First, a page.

Advantage: Even

LSU special teams vs. Tennessee special teams

As mentioned in the top head-to-head matchups on page 21, the game could come down to a battle of the SEC's top kickers. LSU's Colt David and Tennessee's Daniel Lincoln boast impressive seasons so far and have both proved they can connect from anywhere and everywhere at any time. Both teams also have quality punters in LSU's Patrick Fisher (43.8 yards per punt) and Tennessee's Britton Colquitt (42.1). Tennessee does get the nod as the Volunteers feature the SEC's best kickoff return average and rank fifth in punt returns. If Trindon Holliday plays, this could be an even battle.

Advantage: Tennessee


When asked after the Arkansas loss about motivating his team for the SEC Championship Game, LSU coach Les Miles said it would be tough because his team was so heartbroken. The Tigers are out of the national title hunt and will roll into Atlanta with heavy hearts. The Volunteers backed into the SEC title game and are really just happy to be there. Both teams fought valiantly in multiple-overtime games their last times out, and both should be emotionally drained.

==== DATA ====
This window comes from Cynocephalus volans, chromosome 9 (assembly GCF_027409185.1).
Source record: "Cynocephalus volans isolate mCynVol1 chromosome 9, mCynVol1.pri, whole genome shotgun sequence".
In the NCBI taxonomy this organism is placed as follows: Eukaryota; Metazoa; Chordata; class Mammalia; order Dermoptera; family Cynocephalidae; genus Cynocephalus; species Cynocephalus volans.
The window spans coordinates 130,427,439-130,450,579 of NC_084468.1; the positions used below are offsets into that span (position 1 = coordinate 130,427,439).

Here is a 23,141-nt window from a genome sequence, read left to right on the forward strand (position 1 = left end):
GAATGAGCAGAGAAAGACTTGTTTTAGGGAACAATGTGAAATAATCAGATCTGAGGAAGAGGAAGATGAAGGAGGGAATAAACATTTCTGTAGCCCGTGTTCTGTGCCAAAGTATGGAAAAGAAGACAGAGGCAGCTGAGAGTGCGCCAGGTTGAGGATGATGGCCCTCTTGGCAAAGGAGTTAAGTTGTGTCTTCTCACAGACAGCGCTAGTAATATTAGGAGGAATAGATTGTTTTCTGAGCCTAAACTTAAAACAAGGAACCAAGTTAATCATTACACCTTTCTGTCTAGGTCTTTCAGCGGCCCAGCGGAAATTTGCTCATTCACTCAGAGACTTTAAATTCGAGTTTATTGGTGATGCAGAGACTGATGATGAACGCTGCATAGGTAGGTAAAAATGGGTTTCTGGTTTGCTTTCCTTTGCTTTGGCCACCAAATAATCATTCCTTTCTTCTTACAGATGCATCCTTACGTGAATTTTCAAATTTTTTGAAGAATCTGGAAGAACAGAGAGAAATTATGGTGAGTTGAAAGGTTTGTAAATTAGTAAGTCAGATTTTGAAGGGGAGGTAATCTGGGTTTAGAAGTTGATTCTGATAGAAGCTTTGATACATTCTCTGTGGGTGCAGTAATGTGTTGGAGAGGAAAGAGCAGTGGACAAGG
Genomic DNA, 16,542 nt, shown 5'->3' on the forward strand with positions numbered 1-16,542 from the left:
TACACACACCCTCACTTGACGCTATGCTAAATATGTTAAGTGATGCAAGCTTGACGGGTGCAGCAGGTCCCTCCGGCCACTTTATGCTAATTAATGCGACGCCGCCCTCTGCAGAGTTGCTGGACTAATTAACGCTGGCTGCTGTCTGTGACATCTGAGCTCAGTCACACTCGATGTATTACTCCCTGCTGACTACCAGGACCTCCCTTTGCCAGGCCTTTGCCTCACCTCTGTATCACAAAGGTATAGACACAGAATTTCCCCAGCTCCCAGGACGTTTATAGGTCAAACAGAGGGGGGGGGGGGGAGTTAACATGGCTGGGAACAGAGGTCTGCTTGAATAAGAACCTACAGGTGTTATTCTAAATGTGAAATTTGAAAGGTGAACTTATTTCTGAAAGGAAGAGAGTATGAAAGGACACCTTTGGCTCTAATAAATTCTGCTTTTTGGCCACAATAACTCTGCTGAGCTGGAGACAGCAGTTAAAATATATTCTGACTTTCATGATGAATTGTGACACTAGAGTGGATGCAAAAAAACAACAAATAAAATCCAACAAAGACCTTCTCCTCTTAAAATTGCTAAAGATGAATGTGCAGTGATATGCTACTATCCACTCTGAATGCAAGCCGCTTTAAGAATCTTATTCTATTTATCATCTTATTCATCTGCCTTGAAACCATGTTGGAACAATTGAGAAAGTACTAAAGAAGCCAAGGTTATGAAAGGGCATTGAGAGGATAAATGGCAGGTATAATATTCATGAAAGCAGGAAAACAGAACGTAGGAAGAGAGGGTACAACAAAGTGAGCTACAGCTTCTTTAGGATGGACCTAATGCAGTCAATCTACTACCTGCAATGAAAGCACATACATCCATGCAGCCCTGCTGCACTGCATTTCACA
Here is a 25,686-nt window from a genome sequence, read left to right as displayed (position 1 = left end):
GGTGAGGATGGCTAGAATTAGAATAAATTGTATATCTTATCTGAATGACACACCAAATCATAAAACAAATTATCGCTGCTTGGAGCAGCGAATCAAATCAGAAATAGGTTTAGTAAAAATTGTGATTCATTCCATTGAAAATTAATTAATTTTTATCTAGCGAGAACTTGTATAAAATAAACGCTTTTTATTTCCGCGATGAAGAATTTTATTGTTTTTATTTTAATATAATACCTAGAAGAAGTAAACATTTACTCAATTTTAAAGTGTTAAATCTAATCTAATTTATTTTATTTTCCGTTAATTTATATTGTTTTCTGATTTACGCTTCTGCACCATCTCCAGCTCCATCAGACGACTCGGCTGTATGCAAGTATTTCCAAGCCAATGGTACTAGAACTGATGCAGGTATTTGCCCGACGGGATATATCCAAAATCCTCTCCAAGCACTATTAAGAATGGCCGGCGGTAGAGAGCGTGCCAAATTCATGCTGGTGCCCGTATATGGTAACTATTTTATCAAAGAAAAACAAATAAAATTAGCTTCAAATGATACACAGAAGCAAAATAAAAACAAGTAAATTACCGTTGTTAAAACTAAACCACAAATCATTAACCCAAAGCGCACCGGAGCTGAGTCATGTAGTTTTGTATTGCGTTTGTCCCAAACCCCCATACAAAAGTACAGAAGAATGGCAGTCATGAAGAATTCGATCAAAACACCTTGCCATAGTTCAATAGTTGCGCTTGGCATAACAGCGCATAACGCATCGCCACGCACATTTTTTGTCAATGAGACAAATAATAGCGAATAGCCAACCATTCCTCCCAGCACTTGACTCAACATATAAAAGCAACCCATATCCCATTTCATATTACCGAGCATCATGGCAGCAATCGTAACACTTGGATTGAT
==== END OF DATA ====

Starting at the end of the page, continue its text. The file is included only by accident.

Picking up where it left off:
Advantage: Even


All things considered, LSU is far and away the better team on paper. But this game is not played on paper but on the turf of Atlanta's Georgia Dome. LSU is making its fourth appearance in the last seven years in the SEC's big game, while Tennessee visits Atlanta for the third time since 2001. If Les Miles can get his team in the right frame of mind, LSU might roll into Atlanta with a chip on its shoulder and let loose some frustration on a Tennessee team that has been blown out in all three of its losses this season. The Tigers' ability to play a complete game will be the key, and if they do so, it could get ugly. But in customary LSU fashion, don't count on it. Break out the Maalox!

LSU 43, Tennessee 37